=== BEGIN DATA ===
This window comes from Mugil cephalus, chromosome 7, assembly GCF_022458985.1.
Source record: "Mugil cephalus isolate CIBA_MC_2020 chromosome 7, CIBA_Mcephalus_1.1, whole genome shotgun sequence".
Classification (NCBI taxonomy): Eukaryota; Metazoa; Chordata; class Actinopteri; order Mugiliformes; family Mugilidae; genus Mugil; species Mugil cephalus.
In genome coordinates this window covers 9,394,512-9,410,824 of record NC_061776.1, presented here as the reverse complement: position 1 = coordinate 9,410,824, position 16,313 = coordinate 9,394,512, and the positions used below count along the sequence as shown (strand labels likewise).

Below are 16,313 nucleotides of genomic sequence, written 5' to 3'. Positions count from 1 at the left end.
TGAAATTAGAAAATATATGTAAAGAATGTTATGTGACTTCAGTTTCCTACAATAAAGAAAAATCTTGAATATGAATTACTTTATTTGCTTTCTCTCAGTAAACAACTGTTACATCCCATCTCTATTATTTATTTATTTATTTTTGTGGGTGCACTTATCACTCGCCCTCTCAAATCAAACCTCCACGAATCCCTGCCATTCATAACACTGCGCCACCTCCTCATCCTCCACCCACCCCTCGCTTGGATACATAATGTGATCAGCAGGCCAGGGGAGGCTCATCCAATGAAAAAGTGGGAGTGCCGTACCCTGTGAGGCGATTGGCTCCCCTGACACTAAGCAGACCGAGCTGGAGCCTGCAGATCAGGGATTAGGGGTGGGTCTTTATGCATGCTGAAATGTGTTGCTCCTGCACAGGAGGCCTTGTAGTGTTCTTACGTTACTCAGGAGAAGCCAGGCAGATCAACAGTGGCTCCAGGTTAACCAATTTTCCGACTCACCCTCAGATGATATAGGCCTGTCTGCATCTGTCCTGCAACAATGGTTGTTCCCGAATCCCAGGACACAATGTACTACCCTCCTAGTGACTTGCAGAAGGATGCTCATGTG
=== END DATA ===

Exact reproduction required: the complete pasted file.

This window comes from Mugil cephalus, chromosome 7, assembly GCF_022458985.1.
Source record: "Mugil cephalus isolate CIBA_MC_2020 chromosome 7, CIBA_Mcephalus_1.1, whole genome shotgun sequence".
Classification (NCBI taxonomy): Eukaryota; Metazoa; Chordata; class Actinopteri; order Mugiliformes; family Mugilidae; genus Mugil; species Mugil cephalus.
In genome coordinates this window covers 9,394,512-9,410,824 of record NC_061776.1, presented here as the reverse complement: position 1 = coordinate 9,410,824, position 16,313 = coordinate 9,394,512, and the positions used below count along the sequence as shown (strand labels likewise).

Below are 16,313 nucleotides of genomic sequence, written 5' to 3'. Positions count from 1 at the left end.
TGAAATTAGAAAATATATGTAAAGAATGTTATGTGACTTCAGTTTCCTACAATAAAGAAAAATCTTGAATATGAATTACTTTATTTGCTTTCTCTCAGTAAACAACTGTTACATCCCATCTCTATTATTTATTTATTTATTTTTGTGGGTGCACTTATCACTCGCCCTCTCAAATCAAACCTCCACGAATCCCTGCCATTCATAACACTGCGCCACCTCCTCATCCTCCACCCACCCCTCGCTTGGATACATAATGTGATCAGCAGGCCAGGGGAGGCTCATCCAATGAAAAAGTGGGAGTGCCGTACCCTGTGAGGCGATTGGCTCCCCTGACACTAAGCAGACCGAGCTGGAGCCTGCAGATCAGGGATTAGGGGTGGGTCTTTATGCATGCTGAAATGTGTTGCTCCTGCACAGGAGGCCTTGTAGTGTTCTTACGTTACTCAGGAGAAGCCAGGCAGATCAACAGTGGCTCCAGGTTAACCAATTTTCCGACTCACCCTCAGATGATATAGGCCTGTCTGCATCTGTCCTGCAACAATGGTTGTTCCCGAATCCCAGGACACAATGTACTACCCTCCTAGTGACTTGCAGAAGGATGCTCATGTG